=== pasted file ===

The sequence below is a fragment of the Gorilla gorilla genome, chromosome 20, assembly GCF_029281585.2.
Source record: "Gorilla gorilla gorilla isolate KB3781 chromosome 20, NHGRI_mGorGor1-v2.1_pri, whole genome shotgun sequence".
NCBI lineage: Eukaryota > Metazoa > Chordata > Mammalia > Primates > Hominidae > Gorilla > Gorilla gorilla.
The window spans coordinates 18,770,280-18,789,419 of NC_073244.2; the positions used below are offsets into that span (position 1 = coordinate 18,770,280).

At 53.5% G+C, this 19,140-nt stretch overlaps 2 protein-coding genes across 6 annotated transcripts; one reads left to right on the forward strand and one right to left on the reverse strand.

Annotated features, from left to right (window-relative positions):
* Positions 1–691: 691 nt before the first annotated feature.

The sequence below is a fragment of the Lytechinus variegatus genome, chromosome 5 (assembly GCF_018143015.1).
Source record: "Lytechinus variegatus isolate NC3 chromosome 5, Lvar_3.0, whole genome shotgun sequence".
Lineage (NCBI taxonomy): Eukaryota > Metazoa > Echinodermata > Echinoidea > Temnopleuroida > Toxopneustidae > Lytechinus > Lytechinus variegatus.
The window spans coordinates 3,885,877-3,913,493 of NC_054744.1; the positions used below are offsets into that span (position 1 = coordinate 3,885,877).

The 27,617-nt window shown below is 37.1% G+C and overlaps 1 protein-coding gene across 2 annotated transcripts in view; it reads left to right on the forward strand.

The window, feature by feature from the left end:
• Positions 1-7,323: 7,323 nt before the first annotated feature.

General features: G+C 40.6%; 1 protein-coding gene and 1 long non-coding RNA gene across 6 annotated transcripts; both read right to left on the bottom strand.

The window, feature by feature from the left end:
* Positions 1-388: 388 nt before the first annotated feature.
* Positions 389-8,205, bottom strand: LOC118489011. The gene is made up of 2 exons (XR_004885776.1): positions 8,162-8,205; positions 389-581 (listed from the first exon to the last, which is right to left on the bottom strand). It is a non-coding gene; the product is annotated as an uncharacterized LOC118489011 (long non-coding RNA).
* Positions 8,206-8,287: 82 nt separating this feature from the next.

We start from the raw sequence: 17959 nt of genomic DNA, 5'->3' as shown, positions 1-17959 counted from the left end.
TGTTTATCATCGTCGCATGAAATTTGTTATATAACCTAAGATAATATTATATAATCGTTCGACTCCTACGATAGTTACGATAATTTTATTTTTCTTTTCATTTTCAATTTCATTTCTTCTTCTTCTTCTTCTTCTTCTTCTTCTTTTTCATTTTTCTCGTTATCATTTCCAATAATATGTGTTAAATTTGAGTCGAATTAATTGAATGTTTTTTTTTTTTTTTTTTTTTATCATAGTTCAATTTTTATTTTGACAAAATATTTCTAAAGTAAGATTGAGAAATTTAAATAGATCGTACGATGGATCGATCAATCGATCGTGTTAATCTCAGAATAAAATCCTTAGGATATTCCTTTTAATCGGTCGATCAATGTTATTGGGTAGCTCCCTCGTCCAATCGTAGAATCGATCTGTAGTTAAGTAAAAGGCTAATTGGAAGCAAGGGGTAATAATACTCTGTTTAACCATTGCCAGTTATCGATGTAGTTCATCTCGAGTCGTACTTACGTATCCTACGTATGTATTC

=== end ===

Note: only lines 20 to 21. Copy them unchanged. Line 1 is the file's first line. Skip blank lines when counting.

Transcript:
We start from the raw sequence: 17959 nt of genomic DNA, 5'->3' as shown, positions 1-17959 counted from the left end.
TGTTTATCATCGTCGCATGAAATTTGTTATATAACCTAAGATAATATTATATAATCGTTCGACTCCTACGATAGTTACGATAATTTTATTTTTCTTTTCATTTTCAATTTCATTTCTTCTTCTTCTTCTTCTTCTTCTTCTTCTTTTTCATTTTTCTCGTTATCATTTCCAATAATATGTGTTAAATTTGAGTCGAATTAATTGAATGTTTTTTTTTTTTTTTTTTTTTATCATAGTTCAATTTTTATTTTGACAAAATATTTCTAAAGTAAGATTGAGAAATTTAAATAGATCGTACGATGGATCGATCAATCGATCGTGTTAATCTCAGAATAAAATCCTTAGGATATTCCTTTTAATCGGTCGATCAATGTTATTGGGTAGCTCCCTCGTCCAATCGTAGAATCGATCTGTAGTTAAGTAAAAGGCTAATTGGAAGCAAGGGGTAATAATACTCTGTTTAACCATTGCCAGTTATCGATGTAGTTCATCTCGAGTCGTACTTACGTATCCTACGTATGTATTC